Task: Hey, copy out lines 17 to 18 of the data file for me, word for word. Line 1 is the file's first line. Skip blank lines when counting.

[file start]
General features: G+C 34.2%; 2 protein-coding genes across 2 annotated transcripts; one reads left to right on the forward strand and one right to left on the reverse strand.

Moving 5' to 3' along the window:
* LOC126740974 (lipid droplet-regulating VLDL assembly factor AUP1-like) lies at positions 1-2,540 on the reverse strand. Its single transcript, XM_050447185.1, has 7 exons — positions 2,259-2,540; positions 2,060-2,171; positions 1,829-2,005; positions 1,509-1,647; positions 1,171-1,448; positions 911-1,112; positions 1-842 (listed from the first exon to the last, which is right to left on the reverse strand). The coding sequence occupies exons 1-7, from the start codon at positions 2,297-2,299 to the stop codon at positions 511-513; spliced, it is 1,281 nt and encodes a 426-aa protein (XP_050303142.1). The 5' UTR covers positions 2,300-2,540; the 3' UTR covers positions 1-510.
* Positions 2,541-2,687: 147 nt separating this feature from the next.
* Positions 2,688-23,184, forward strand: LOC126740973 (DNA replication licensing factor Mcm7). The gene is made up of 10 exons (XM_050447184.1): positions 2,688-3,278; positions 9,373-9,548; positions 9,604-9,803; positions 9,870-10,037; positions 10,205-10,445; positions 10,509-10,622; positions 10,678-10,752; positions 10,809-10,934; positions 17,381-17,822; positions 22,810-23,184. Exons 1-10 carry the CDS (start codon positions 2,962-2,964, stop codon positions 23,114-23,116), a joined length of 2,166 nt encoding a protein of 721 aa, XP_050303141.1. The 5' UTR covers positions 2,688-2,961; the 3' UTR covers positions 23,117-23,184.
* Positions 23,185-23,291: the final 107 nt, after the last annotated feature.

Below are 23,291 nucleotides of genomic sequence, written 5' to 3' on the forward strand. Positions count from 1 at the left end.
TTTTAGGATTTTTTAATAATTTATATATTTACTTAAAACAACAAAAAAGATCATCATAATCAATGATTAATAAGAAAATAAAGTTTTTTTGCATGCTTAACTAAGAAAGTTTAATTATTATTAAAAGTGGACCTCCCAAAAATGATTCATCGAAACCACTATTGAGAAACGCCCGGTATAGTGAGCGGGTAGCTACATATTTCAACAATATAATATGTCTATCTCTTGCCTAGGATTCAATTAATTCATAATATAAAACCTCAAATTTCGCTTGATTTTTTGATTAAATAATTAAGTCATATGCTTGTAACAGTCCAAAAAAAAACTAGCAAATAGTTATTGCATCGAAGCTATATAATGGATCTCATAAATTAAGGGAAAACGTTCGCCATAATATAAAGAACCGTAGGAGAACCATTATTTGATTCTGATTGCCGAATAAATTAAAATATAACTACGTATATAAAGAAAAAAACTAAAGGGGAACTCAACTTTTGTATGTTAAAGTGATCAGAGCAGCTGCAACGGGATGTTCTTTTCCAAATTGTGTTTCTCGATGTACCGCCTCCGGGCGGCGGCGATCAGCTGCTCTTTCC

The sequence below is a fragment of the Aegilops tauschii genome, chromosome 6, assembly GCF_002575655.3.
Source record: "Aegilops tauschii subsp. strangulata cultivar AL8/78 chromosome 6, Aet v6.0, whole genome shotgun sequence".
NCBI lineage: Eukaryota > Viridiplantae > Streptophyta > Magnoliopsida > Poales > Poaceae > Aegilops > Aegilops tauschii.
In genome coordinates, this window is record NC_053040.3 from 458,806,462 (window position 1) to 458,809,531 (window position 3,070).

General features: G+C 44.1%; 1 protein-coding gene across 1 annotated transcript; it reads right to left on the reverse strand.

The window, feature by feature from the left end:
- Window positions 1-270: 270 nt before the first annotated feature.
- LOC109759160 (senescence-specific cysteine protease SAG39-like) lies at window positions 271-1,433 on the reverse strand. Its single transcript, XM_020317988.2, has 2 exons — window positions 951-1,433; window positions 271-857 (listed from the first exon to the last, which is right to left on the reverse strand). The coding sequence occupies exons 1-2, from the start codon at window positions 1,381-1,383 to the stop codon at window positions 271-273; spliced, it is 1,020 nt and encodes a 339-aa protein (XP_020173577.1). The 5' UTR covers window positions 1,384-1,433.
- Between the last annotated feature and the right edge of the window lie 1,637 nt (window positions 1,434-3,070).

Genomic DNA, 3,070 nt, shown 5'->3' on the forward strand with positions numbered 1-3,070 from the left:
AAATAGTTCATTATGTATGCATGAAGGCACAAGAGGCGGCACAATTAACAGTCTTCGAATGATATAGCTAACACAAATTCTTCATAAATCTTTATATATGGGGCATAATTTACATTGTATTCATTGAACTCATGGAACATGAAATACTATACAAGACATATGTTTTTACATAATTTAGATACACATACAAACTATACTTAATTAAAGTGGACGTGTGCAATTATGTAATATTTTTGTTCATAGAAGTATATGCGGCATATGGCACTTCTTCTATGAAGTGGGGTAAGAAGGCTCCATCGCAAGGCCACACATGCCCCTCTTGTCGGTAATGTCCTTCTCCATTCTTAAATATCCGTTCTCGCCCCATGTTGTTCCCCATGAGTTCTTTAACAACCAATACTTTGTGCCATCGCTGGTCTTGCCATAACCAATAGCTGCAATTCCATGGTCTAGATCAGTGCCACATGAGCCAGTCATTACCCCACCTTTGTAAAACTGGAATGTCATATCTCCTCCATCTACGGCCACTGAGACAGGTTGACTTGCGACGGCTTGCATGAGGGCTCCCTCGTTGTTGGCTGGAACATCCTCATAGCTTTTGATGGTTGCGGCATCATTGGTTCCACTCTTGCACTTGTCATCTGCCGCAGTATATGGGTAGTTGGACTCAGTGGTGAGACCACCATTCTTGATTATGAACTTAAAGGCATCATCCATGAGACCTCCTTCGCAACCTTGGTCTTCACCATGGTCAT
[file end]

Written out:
- Between the last annotated feature and the right edge of the window lie 1,637 nt (window positions 1,434-3,070).

Genomic DNA, 3,070 nt, shown 5'->3' on the forward strand with positions numbered 1-3,070 from the left: